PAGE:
Holy Spirit Province Saint-Esprit
Franciscans of Canada - Franciscains du Canada
Ordo Fratrum Minorum
“On this mountain the Lord of hosts will make for all people a feast of rich food, a feast of well aged wines, of rich food filled with marrow, of well-aged wines strained clear.” – Isaiah 25.6
On this Thanksgiving Weekend this is a beautiful image to ponder. In a year which has brought to our awareness broken relationships between the peoples of the world, the vulnerability of our humanity, the fragility of the economy, the continual destruction of our sister Mother Earth and the strains of this pandemic, the image from Isaiah is both comfort and invitation. It may offer us comfort as we look ahead to celebrations once again with out restrictions. It may provide comfort to know we are not alone, even if we have to dine alone, we are always welcome to the mountain of the Lord. It may provide invitation for us to extend our gratitude to someone we know who could use a kind word this weekend. It may provide an invitation for us to ensure that we share from our feast of rich food and well-aged wine with someone who is alone or less fortunate. It is an image of comfort and invitation, but also of awareness of blessings and the work of building the kingdom.
No matter how we will celebrate this Thanksgiving whether that is with our family, with a neighbour, over a campfire, alone with a turkey TV dinner, by food dropped off at our door, at a park with individual picnics, with the help of technology, in isolation or with a larger safe bubble of people, we are all invited to give thanks. In fact, we have much to be thankful for even in the trials, hardships and pains already endured in 2020. The comfort and invitation of the image from Isaiah speaks to us of lasting hope. The mountain with the feast of rich food and well-aged wines is calling us to hope. It is a reminder that no matter where we feast or who we feast with this weekend our God desires to have all people gathered at a banquet where all are fed and all are welcome. This is an image of hope. This hope invites us not only to comfort but to invitation to extend this gift and blessing.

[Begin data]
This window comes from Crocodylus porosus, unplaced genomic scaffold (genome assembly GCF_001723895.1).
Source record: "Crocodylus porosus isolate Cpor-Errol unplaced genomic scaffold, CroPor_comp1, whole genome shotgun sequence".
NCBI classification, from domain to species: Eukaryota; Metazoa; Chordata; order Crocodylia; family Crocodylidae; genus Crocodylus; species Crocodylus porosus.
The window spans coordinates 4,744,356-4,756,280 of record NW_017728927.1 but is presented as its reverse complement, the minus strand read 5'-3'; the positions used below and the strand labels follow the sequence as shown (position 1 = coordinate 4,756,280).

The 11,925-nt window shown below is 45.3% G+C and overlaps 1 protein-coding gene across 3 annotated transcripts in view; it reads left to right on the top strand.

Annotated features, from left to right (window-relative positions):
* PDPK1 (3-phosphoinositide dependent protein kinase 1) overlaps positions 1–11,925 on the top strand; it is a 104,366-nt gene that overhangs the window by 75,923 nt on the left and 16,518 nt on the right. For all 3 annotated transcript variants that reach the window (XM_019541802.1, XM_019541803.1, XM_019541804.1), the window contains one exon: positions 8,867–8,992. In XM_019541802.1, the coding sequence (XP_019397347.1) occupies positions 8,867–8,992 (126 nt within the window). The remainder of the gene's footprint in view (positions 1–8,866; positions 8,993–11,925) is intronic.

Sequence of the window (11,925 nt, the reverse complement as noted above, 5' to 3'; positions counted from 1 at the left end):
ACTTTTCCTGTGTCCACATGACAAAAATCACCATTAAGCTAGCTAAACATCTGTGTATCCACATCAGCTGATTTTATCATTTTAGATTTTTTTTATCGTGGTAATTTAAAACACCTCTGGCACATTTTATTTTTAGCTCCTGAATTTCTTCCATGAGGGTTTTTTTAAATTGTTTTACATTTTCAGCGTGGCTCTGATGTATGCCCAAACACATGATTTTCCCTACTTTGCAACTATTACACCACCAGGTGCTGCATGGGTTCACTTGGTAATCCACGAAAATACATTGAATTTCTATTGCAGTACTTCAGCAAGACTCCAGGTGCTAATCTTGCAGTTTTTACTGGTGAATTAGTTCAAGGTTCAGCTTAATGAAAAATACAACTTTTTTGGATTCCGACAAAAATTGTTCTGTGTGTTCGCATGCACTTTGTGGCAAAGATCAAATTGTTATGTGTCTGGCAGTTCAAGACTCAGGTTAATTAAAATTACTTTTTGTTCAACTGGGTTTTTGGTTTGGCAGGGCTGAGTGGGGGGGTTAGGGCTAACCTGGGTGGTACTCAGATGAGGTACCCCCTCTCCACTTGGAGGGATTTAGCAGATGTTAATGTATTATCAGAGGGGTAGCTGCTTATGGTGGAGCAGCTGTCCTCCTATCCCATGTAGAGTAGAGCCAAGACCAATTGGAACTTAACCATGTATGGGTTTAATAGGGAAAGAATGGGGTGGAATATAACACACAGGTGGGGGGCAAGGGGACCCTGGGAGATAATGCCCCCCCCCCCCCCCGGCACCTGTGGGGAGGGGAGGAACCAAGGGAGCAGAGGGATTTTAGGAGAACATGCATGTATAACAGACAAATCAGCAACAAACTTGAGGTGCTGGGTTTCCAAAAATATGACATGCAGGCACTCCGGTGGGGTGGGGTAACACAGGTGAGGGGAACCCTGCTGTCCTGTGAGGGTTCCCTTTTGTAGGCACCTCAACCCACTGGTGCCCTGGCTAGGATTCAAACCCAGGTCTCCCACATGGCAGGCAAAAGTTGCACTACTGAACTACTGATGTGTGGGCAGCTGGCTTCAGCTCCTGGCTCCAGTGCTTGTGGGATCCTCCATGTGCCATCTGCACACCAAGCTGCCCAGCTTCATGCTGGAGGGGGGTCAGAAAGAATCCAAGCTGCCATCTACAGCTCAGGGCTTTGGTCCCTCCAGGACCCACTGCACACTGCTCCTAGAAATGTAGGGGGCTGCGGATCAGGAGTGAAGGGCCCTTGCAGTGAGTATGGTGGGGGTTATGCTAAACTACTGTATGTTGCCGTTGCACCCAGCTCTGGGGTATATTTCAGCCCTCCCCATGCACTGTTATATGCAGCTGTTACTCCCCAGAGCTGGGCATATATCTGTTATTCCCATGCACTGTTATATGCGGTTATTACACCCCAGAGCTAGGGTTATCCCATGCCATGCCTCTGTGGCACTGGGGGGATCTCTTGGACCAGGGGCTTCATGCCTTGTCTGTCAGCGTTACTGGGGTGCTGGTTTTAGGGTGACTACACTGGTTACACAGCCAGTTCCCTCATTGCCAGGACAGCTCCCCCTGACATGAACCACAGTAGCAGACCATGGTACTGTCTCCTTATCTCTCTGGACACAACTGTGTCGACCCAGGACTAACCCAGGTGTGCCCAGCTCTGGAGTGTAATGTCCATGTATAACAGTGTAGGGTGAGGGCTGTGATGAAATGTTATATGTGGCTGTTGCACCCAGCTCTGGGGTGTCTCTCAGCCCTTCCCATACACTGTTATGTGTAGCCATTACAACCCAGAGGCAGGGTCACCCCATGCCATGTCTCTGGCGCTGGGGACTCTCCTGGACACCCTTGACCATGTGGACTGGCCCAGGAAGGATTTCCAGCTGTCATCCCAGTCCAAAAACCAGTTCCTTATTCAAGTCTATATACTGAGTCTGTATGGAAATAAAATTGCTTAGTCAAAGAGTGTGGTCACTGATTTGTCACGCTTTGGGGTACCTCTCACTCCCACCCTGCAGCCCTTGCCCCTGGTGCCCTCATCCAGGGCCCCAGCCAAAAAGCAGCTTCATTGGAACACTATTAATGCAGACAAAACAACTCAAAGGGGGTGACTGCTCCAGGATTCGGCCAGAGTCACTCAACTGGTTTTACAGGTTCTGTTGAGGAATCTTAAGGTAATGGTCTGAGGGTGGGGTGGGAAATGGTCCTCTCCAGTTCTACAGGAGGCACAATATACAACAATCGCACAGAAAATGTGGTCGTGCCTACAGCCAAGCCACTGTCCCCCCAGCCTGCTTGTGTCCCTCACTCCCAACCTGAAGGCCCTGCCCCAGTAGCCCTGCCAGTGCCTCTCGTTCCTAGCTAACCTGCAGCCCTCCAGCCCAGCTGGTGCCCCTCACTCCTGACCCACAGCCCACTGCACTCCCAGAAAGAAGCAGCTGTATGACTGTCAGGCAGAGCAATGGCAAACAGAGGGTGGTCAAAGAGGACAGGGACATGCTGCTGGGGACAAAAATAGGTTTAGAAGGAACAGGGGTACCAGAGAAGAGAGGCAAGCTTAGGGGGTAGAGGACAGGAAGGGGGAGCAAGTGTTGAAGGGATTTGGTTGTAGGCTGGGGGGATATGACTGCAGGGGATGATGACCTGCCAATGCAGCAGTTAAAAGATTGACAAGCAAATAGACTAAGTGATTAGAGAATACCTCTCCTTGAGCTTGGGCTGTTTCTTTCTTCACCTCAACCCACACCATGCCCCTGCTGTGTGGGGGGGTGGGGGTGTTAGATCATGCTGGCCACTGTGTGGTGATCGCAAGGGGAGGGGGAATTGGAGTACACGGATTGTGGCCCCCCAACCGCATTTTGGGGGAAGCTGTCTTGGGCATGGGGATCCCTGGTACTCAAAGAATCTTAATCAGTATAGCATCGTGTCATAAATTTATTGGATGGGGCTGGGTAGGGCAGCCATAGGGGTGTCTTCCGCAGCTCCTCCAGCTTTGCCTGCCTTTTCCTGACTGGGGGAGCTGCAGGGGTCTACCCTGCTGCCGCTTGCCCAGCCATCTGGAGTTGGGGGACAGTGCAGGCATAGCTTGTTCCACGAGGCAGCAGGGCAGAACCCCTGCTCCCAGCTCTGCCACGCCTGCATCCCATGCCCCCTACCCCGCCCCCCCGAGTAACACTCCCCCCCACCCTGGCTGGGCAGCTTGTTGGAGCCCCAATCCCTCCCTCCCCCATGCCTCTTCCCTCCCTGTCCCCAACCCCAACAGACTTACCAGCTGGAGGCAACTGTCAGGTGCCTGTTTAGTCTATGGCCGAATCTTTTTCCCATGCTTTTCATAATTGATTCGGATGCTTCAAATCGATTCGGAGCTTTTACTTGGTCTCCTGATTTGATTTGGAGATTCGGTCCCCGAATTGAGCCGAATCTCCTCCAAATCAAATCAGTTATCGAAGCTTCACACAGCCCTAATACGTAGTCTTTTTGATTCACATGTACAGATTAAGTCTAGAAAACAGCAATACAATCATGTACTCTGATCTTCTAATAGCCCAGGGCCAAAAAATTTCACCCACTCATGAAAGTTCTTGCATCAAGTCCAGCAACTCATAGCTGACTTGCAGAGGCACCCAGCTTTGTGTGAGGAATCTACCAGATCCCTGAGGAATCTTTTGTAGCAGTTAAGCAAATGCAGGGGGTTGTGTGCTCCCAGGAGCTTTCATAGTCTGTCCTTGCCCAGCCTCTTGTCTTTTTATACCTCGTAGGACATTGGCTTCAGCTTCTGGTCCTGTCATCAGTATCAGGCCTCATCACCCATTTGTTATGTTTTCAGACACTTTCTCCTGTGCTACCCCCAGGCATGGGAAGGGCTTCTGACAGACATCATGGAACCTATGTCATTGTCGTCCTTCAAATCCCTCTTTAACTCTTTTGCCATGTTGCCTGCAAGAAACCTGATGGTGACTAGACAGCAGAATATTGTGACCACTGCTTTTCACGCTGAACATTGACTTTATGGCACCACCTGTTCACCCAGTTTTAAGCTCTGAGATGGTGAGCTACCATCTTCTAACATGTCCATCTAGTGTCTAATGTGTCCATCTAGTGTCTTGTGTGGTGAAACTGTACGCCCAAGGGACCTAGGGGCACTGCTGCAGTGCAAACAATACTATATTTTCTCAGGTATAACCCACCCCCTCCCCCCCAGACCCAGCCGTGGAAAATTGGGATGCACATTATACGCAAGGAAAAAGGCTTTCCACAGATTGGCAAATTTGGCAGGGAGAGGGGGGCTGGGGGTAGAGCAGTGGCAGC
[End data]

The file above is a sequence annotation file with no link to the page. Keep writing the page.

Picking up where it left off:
As we sit down to feast this weekend or as we sit down with what little we can scrape together let us raise our hearts and voices in thanksgiving. A thankful heart is a heart of hope. Goodness knows we need to keep hope close at heart; in our words, prayers and actions. How can we carry hope forward into our hurting world as we give thanks? Who can you ensure is sitting at the banquet table? What can you give thanks for even in this pandemic?
Each day is a new beginning,
an opportunity for us to encounter God’s amazing and steadfast love.
Each breath we breathe,
a reminder that our God is that close to us again and again.
Each step we take,
an opportunity for us to show forth love, kindness, respect
and the common good for all humanity.
Each task or job we do,
a reminder that we have unique abilities, skills and talents to share.
Each meal we share,
a moment of thanksgiving for our daily bread and the Bread of Life.
a moment to be aware of the fullness of life, the demands and blessings
of the journey and to offer a hymn of grateful praise.
With grateful hearts let us remember we are a people of hope
today, tomorrow and forever. Amen.